Arc Children’s Centre

We were very happy to support Arc Children’s Centre during the run of Hossan-Ah: Celebrating 20 Leong Years.

If you didn’t manage to catch the show, Arc Children’s Centre provides a safe environment for children suffering from terminal illnesses and who cannot attend regular school or activities like other healthy kids.

They have a 2000sf place in Balestier where these kids are provided with activities and education. The children’s families are also provided with support – especially if they’re from non-English/Mandarin speaking ¬†backgrounds.

Do check them out and learn more about what they do. And if you’re able to in any capacity, help them out.


Kai pooped in his potty. Not once, but twice and almost three times.

He missed his hattrick only because I was busy putting the dishes in the sink and he went in his diaper before I could sit him down.

Then there’s the reading. About a week ago, he started reading the letters on his alphabet biscuits completely unprompted. He doesn’t get every letter right, and insists on calling the letter “O” a “zero”. We’ll fix that later.

And, unlike his famously monolingual father, he’s learned to count in Mandarin and English. And unlike his famously sinophobic father, he counts better in Mandarin.

Then there’s his teaching Grandma how to play Angry Birds. She can’t get over how well this 22 month old boy manipulates the iPad.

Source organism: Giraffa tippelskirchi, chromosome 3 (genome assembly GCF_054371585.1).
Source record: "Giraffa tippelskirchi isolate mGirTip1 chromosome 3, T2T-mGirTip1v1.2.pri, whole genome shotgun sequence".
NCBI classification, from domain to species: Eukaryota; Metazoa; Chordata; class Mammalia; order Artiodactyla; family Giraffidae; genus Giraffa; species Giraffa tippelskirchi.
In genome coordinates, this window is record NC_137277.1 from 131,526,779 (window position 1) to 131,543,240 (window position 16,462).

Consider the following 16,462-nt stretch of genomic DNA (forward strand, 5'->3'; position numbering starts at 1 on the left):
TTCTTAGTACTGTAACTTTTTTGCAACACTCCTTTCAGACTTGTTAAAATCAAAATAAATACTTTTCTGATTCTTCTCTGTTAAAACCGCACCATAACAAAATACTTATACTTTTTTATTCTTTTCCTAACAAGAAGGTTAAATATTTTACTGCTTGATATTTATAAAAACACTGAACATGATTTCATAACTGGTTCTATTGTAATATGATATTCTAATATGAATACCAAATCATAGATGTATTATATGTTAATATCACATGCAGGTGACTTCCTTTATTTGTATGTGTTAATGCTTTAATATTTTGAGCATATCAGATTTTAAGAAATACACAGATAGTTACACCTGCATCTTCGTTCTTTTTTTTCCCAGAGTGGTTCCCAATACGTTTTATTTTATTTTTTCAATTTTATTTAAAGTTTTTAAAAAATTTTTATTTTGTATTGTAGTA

And when it’s time for bed, he carries his two favourite soft-toy friends – a monkey (which he calls Tarting) and a dinosaur (Didotaur) – says goodnight, and then walks to his room and to his cot, waiting to be carried into it.

We are so proud. But we also did ask him one night before giving him Tarting and Didotaur, to stay a baby for a while more, and not grow up so quickly.

Useful Christmas Gifts #5: Walking With Dinosaurs

When he heard there was a show called Walking With Dinosaurs, a wiseacre I know said, “Hey, isn’t that when you join the entourage of a PAP MP election walkabout?”

I didn’t have much high hopes for it to be an entertainment highlight of our weekend either, but if you were to have seen our baby boy’s delight in watching what he calls “Didotaur” in action, you might just feel that the price of admission is worth it. (Tickets range from $38 – $148 for this 100min show).

Kai even sat in his seat through intermission, chanting, “Didotaur” for the whole 15 minutes. We had to go and buy him a Didotaur soft toy later because he kept signing (we taught him sign) for “more” after we left the arena.

So if you know of anyone with kids who don’t know what to do this weekend, buy them tickets.